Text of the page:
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Low-income older Californians soon won’t need to prove their asset levels to be eligible for Medicaid long-term care, after the approval of a state plan amendment.

The Golden State is on the verge of becoming the first to completely eliminate its asset limit for all of its Medicaid programs. The Centers for Medicare & Medicaid Services approved California’s state plan amendment last month, calling it a “first of its kind.” 

Assembly Bill 133 created a two-phased approach to eliminating the asset test for all non-modified adjusted gross income (Non-MAGI) Medi-Cal programs, including Medicare savings program and long-term care.

Phase I was implemented July 1, 2022, and increased the asset limit to $130,000 per individual and $65,000 for each additional family member. The previous limits were $2,000 for an individual, $3,000 for a couple and $150 for each additional family member. 

Phase II will go into effect Jan. 1, 2024, and will eliminate the asset test entirely, allowing individuals to have a financial safety net for emergencies.

The change, according to the California Department of Health Care Services, will allow a larger number of applicants to become eligible for Medi-Cal benefits, and allow qualified beneficiaries to retain a larger amount of non-exempt assets and still be eligible for Medi-Cal.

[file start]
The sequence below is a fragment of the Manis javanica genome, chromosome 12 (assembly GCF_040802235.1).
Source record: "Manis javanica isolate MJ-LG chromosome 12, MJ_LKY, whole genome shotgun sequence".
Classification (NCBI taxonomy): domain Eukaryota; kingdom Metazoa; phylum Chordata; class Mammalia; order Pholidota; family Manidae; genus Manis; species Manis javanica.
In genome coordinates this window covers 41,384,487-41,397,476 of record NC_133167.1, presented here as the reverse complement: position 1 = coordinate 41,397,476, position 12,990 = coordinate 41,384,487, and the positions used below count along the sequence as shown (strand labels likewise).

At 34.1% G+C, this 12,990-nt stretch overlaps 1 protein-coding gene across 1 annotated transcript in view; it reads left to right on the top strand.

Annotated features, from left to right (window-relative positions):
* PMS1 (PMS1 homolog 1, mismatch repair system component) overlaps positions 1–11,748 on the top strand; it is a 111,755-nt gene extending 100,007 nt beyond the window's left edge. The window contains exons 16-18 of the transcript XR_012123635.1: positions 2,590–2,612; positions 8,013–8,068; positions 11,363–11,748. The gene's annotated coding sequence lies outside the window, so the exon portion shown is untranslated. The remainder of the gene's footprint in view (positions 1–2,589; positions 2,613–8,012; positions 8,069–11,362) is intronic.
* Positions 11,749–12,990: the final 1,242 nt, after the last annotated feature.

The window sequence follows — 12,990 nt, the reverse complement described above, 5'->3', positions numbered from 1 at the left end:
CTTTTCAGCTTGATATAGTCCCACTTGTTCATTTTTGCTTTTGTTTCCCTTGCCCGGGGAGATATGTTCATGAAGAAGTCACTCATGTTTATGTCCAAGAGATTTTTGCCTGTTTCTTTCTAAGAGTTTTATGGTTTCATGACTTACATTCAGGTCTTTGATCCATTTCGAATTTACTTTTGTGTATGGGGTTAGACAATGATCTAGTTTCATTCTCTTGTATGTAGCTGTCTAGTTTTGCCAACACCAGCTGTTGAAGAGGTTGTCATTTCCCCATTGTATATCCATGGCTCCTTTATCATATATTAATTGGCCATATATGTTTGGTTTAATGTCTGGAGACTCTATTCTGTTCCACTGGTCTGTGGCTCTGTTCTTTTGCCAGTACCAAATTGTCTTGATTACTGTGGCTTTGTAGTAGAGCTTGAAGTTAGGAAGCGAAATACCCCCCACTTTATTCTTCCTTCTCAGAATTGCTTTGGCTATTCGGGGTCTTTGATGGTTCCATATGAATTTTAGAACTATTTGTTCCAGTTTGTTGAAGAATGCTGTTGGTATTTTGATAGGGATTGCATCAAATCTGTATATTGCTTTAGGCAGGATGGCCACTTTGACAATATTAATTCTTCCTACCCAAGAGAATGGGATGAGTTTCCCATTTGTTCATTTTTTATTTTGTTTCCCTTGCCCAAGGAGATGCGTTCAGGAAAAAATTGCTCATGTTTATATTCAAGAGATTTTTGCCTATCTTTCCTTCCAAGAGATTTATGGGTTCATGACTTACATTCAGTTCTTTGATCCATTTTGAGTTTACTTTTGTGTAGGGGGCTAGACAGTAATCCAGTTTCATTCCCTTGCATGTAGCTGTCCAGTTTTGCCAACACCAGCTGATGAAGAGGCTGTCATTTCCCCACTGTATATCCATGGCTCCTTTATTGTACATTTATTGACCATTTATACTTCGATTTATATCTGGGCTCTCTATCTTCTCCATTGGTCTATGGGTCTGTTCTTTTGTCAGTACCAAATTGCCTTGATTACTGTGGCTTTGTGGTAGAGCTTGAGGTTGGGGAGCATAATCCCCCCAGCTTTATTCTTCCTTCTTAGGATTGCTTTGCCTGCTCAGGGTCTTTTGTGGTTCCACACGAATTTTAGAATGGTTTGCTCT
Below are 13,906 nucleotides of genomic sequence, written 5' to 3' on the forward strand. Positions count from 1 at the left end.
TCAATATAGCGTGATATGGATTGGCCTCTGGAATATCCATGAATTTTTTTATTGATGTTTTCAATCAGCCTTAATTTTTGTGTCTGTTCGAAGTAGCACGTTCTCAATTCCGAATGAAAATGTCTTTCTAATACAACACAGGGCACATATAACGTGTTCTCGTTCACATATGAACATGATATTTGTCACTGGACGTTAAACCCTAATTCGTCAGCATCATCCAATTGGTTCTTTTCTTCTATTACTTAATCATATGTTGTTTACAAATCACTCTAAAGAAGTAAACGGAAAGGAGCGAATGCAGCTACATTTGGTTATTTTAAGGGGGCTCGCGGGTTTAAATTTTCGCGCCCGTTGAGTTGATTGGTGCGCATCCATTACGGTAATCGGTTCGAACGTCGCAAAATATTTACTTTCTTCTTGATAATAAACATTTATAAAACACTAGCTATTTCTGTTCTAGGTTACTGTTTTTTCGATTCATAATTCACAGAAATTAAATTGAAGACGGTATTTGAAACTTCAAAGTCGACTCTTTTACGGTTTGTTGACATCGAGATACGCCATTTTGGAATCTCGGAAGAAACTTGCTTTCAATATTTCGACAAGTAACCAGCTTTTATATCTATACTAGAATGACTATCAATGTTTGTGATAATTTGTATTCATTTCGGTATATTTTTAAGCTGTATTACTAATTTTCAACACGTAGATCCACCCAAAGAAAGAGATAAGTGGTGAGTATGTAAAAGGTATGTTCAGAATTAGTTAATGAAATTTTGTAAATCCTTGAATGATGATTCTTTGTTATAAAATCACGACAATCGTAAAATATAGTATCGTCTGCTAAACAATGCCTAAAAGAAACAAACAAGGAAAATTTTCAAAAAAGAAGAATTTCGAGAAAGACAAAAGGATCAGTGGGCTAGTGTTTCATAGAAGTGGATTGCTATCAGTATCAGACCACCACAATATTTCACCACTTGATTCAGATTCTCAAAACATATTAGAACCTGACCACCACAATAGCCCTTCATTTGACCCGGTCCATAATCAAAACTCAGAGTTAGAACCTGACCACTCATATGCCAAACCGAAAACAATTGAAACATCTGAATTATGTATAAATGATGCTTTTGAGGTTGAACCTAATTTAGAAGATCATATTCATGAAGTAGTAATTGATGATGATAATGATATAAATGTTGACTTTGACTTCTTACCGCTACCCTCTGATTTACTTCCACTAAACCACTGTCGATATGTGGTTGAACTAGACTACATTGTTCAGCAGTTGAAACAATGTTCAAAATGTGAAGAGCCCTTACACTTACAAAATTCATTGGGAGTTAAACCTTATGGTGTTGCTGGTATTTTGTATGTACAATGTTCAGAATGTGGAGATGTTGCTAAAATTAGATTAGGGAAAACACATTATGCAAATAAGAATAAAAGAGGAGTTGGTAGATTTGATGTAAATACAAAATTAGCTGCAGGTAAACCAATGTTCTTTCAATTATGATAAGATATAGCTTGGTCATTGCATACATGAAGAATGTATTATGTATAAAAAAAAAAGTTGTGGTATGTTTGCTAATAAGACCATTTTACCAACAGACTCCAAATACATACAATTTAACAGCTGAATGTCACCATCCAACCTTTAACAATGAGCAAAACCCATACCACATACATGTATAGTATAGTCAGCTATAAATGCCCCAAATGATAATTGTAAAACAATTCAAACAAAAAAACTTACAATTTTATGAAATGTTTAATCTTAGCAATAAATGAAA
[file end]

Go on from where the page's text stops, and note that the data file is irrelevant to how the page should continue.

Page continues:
Broadens beneficiary eligibility

The removal of the asset limit marks a “positive change” for older Californians, according to LeadingAge California Director of Regulatory Affairs Meredith Chillemi.

“Even more older adults will have access to assisted living options that meet their long-term care needs,” Chillemi told McKnight’s Senior Living. “Through this change, a larger group of older adults are eligible to participate in two CalAIM [California Advancing and Innovating Medi-Cal] Community Supports that can be offered in assisted living, including respite and nursing facility transition/diversion settings.”

She added that as new resources emerge, LeadingAge California assisted living providers are exploring bundled fees for care and services with the managed care organizations that administer those programs. 

The asset limit elimination applies to individuals receiving benefits in the community as well as long-term care residents. According to the state, the full elimination of the asset test will make 18,000 Californians newly eligible for Medicaid without having to spend down or prove their assets. 

The change will make eligibility for Medi-Cal programs serving older adults essentially the same as those serving younger populations, whose eligibility is based on monthly income only. 

California is the first state to completely phase out the asset test. According to Justice in Aging, Arizona is the only other state to eliminate its asset test, although it maintains the $2,000 asset limit for individuals needing home- and community-based services or institutional long-term care. Just nine states have increased Medicaid asset limits to more than $3,000, and two states — Connecticut and New Hampshire — have Medicaid asset limits of less than $2,000 for an individual. Some states have increased asset limits specifically for long-term care and/or HCBS. 

The change will have a significant effect on long-term care planning in the state, according to ElderLawAnswers. Even with the elimination of the asset test, income rules remain the same — Medi-Cal recipients may have to use their income to pay a large share of the cost of care.